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What’s up in China?

Here is attempt to collate a bunch of links to know everything about what is happening in the Chinese Stock Market right now

This is a bubble of epic proportions. In 12 months, Chinese stock markets rose enough to create $6.5 trillion of value. It’s hard to picture, but that’s a stunning amount of money. It’s the equivalent of about 70 percent of China’s GDP in 2013, and about 40 percent of the total value of the New York Stock Exchange. It’s enough to pay off Greece’s debt 20 times over, circle the Earth250 times with $100 bills, or build 43 International Space Stations.

The stock market weakness, should it spread to the Chinese economy over the long term, could prompt Beijing to reassess its overseas loans and investments. Many countries, industries and companies have come to depend on Chinese money to fund their own growth. But Chinese outbound investment could still increase if companies and individuals seek safety overseas.

There are a few other interesting, potential casualties of the latest market drop. Some analysts say that the Chinese government’s repeated pledges to boost the market and subsequent failures to do so could damage its credibility and lead to a crisis of confidence. Even if that doesn’t happen, the government’s latest measures are definitely calling into question its 2013 pledge to let the market play a “decisive” role in governance — the central promise of its economic reform agenda.”

 it is (easy) to frame market data in a way that sounds either scary or benign, depending on your inclination. “The Chinese stock market has dropped 32 percent in a month” is scary. “The Chinese stock market is up 70 percent over the last year” sounds great. Both are true

Those market dynamics can create a chain reaction of selling. China’s major exchanges prevent a stock from falling more than 10 percent on any given day. When that happens, analysts say, many investors opt for selling other shares, broadening the sell-off. Then when the market opens the next day, they continue selling down the stock that was previously halted, effectively prolonging the turmoil.

But the boy was not of the timid kind. “Oh yeah,” he yelled back at Kennedy, “well, I got a tip for you too: buy Hindenburg!” Intrigued, Kennedy turned around and walked back. “What did you say?” – “Buy Hindenburg, they are a fine company,” said the boy. “How do you know that?” –- “A guy before you said he was gonna buy a bunch of their stocks, that’s how.” – “I see,” said Kennedy. “That’s a fine tip. I suppose, I was a little harsh on you earlier,” he said, pulling off a glove and reaching in his side pocket for some change. “Here, you’ve earned it.”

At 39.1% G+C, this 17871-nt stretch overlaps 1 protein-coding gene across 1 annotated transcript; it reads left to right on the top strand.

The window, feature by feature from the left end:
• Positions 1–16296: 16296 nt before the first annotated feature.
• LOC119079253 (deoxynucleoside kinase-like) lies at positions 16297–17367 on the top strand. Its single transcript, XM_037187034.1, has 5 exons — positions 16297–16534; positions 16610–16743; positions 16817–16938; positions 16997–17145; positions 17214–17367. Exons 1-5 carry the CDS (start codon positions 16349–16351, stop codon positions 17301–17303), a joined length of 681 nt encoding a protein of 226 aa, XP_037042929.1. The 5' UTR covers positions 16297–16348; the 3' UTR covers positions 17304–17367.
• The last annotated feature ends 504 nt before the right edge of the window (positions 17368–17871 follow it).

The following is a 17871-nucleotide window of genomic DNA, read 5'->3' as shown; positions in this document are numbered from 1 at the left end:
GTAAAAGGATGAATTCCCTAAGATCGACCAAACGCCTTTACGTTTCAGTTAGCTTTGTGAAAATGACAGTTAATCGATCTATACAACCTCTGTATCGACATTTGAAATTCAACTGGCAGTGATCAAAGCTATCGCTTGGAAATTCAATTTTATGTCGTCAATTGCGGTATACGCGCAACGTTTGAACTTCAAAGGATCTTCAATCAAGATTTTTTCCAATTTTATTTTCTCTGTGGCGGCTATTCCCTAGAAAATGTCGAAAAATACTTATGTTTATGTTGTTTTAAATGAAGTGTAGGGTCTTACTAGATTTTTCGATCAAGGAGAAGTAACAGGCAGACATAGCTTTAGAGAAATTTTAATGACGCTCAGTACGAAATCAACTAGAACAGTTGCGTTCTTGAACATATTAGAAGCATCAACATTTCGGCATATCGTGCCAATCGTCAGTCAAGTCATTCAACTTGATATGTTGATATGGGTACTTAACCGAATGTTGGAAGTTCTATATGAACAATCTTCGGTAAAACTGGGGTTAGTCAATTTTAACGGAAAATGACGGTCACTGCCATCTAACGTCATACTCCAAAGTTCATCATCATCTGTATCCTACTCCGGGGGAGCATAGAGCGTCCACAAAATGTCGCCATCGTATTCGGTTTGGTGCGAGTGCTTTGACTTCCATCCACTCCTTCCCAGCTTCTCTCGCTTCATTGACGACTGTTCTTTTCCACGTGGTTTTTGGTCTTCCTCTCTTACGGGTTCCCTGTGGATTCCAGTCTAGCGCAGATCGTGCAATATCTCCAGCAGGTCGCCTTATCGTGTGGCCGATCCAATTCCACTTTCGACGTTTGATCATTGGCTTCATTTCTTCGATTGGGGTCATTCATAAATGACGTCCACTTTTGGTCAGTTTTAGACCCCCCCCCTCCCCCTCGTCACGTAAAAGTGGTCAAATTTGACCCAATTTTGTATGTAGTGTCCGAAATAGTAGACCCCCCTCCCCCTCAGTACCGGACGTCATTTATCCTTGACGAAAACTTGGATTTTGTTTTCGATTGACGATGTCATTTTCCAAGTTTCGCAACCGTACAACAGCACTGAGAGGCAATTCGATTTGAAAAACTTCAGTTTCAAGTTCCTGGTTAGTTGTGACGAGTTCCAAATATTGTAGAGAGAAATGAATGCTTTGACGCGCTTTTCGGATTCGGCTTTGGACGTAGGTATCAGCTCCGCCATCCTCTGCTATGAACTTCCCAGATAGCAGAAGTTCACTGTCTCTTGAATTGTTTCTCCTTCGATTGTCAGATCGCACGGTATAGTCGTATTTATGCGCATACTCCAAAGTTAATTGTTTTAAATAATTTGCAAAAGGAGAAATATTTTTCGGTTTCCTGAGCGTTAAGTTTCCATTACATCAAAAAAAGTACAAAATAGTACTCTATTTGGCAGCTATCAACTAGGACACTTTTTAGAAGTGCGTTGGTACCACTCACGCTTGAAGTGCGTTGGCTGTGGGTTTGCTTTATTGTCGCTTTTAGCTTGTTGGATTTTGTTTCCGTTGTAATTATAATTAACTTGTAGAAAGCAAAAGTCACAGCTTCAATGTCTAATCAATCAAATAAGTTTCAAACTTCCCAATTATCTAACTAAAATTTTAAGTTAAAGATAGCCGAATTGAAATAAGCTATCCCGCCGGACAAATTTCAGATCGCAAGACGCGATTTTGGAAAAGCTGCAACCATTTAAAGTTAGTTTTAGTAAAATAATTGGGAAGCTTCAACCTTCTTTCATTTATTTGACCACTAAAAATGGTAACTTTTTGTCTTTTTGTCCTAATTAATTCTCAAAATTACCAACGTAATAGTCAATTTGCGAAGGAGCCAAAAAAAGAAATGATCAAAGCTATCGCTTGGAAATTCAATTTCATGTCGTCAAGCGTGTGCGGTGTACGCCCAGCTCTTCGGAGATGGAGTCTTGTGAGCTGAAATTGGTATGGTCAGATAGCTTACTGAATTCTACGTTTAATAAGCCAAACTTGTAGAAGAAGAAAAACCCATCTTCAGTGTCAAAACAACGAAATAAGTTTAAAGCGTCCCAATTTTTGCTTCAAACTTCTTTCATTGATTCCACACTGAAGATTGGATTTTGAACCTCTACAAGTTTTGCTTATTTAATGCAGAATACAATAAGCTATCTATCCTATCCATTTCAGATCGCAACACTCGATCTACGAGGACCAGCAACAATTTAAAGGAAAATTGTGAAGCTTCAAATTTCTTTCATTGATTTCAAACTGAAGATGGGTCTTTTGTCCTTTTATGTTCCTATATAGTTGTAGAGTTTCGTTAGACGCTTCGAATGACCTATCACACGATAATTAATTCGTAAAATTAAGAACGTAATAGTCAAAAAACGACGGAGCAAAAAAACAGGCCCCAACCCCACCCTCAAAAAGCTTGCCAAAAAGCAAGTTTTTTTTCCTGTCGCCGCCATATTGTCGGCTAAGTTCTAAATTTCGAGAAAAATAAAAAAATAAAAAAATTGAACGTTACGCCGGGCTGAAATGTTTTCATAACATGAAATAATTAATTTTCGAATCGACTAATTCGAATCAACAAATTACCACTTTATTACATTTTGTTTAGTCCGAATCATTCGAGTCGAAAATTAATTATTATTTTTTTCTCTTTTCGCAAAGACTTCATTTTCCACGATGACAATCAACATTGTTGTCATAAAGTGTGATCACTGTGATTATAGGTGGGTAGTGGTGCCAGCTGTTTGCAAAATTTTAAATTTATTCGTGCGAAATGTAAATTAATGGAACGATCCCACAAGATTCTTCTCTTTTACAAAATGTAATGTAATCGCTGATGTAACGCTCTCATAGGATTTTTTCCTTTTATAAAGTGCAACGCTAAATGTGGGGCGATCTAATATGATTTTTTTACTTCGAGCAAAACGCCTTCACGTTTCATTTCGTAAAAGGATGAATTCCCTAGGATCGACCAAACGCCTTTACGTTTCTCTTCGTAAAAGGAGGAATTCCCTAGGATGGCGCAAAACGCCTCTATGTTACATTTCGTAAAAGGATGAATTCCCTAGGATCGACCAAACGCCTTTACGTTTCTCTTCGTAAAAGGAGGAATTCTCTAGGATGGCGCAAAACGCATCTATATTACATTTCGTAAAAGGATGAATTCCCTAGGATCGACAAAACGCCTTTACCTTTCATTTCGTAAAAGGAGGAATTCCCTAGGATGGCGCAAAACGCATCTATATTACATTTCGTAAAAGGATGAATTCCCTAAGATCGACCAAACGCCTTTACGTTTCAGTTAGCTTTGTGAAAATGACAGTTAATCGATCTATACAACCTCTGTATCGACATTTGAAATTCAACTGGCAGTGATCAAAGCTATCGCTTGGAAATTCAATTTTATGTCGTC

Little did the boy know that Kennedy, a cunning investor, thought to himself: “You know it’s time to sell when shoeshine boys give you stock tips. This bull market is over.

Update:

But that calculus would change if China’s economy crashes along with its markets. Now it’s important to remember that “crash” is a relative term for China. Its economy is supposed to grow around 7 percent this year, so anything less than 5 percent would push unemployment up enough to feel like a recession. This kind of “hard landing” would hit the commodity countries like Russia or Australia that have been feeding China’s insatiable appetite for raw materials, well, the hardest—although the ripple effects would also reach rich countries like the U.S. that actually sell $100 billion of goods to China each year. That really isn’t all that much in the context of our $16 trillion economy, but if you added up how much other countries being hurt would hurt us as well, it wouldn’t be nothing.

Update 2:

There are several reasons for this unusual behaviour: firstly, when I teach stock market investment to my Chinese students, I always remind them that the Shanghai stock exchange should be thought of more as a casino, rather than as a proper stock market. In normal stock markets, share prices are – or, at least, should be – linked to the economic performance of the underlying companies. Not so in China, where the popularity of the stock market directly correlated with the fall in casino popularity.

Varun Ramachandra is a policy analyst at Takshashila Institution and tweets@_quale

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